Listed below are the various kinds of articles we publish in About Campus. We hope this will help you understand better the range of articles and writing we are offering readers.

Features--The lead articles address a variety of trends and issues affecting undergraduate education. Authors are typically invited to submit essays for feature articles on issues of interest to educators in colleges and universities who care what and how college students learn. We try to publish manuscripts that reflect a wide variety of perspectives, topics, institutional contexts, and types of students served.

Patricia King, Bowling Green State University, pking@bgnet.bgsu.edu

Charles Schroeder, University of Missouri-Columbia, schroederc@missouri.edu

Campus Commons provides a snapshot of campus life, focusing in a personal way on a range of student characteristics, life-styles, and cultures that characterizes college and university campuses. Through slice of life vignettes, examination of campus events, and the stories of students, staff, faculty, and others, readers learn about the day-to-day experiences that occur in colleges and universities.

Lee Burdette Williams, Appalachian State University, lee@sister.com

Electronic Campus looks at the impact of technology on the teaching/learning process and on the delivery of electronic and telecommunication services. Articles on applications of technology and their implications for teaching and learning, institutional administration, storage and retrieval of information, and academic culture update readers on the latest technology and information services affecting campus life.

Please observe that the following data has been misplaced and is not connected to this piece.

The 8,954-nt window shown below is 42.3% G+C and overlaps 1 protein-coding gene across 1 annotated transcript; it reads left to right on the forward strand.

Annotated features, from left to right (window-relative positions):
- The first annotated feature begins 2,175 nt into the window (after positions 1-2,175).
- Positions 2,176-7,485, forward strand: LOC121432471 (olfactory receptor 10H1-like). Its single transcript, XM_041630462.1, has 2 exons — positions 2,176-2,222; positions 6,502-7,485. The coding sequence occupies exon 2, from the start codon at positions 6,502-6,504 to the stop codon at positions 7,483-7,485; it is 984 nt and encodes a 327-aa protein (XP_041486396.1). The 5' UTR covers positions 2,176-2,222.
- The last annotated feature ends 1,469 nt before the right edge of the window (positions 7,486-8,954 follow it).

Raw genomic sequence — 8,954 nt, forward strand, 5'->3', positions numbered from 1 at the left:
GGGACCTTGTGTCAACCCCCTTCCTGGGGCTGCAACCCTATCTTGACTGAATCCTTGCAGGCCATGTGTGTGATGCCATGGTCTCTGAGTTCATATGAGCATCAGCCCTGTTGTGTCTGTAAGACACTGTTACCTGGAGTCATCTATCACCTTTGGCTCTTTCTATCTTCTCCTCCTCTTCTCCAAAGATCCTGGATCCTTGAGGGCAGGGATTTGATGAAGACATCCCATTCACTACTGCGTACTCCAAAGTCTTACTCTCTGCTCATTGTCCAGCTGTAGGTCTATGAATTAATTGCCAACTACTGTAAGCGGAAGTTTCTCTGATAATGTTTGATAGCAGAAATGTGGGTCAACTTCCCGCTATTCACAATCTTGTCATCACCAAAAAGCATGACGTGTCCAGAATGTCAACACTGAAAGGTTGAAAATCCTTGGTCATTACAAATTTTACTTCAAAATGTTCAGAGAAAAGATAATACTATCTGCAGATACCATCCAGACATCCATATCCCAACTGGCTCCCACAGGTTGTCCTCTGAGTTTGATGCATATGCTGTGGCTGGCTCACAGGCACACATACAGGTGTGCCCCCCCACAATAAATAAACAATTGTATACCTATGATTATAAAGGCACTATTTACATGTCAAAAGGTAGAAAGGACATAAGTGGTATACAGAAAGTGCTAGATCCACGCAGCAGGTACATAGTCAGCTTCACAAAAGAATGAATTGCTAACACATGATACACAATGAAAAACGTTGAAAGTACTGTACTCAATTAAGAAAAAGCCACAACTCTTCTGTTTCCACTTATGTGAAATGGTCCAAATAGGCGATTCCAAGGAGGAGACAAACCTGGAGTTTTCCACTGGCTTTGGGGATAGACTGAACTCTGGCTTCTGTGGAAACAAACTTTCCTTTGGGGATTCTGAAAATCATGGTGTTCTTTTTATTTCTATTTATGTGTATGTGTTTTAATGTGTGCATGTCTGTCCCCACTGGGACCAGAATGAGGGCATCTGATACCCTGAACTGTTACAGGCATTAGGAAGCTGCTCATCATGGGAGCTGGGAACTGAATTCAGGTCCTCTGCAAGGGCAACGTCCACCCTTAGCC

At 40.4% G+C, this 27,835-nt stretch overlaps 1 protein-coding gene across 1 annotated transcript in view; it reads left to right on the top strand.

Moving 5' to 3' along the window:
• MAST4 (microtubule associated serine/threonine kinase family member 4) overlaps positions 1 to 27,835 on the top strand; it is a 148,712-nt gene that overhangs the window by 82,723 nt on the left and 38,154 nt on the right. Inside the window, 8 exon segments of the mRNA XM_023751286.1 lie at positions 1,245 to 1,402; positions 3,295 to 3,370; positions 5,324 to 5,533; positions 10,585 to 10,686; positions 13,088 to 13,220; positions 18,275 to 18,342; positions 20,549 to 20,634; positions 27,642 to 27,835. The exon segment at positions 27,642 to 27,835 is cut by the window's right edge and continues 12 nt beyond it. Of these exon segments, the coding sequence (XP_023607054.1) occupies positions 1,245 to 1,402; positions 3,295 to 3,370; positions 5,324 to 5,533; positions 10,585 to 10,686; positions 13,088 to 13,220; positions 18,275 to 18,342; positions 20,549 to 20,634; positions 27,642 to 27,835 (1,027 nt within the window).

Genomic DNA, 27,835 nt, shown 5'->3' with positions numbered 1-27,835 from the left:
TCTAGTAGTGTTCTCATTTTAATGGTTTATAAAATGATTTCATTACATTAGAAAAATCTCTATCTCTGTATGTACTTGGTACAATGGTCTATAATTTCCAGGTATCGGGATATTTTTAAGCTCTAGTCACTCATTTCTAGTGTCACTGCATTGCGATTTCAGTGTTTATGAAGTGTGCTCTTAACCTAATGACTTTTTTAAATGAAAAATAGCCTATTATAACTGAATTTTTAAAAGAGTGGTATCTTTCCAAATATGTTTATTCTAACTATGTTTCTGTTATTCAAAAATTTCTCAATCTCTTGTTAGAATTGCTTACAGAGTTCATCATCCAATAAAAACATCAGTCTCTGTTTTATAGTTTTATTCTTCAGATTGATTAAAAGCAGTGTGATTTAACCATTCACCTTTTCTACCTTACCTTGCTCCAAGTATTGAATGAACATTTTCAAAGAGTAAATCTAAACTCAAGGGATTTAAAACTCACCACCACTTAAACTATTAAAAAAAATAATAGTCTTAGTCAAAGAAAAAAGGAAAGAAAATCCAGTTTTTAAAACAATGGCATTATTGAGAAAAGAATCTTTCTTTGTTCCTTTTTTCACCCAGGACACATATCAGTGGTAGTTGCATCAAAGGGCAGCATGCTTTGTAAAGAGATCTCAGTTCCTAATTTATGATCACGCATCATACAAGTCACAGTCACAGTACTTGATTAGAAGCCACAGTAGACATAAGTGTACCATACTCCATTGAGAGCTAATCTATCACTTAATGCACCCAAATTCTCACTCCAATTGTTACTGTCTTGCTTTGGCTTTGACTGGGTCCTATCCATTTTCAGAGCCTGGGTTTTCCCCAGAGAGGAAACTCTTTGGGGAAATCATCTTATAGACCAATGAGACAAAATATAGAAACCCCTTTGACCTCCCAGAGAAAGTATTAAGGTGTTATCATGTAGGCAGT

John Harwood, The Pennsylvania State University, jth@psu.edu

In Practice illustrates innovative campus programs that foster student learning. Describing unique and/or particularly successful programs or services in a college or university setting, each article typically includes practical details of implementation such as staffing, personnel, and evaluation.

Patricia W. Johnson, University of Georgia, pwjohn@arches.uga.edu

What They're Reading alerts readers to media that have piqued the interest of higher education professionals and that provide insight into the issues affecting student learning. Books, resource manuals, movies, and videos are discussed in this department. The primary audiences of works reviewed here range from college students to faculty to professional staff to parents. Editor: Susan Komives, University of Maryland-College Park, sk22@umail.umd.edu

Bottom Line provides a forum for addressing controversial issues by highlighting a mandate for action through educational leadership. Placed last in each issue, presentation may take the form of a brief view by a leading authority about the essential things to know about her/his specialty, or a personal take on a broad issue.

Patricia King, Bowling Green State University, pking@bgnet.bgsu.edu

We would like to thank you for your interest in writing an article in About Campus. Please review the Author Guidelines carefully and contact us if you have any questions. We look forward to receiving your submission and working with you on developing your essay.

Download the Submission Guideliness in PDF format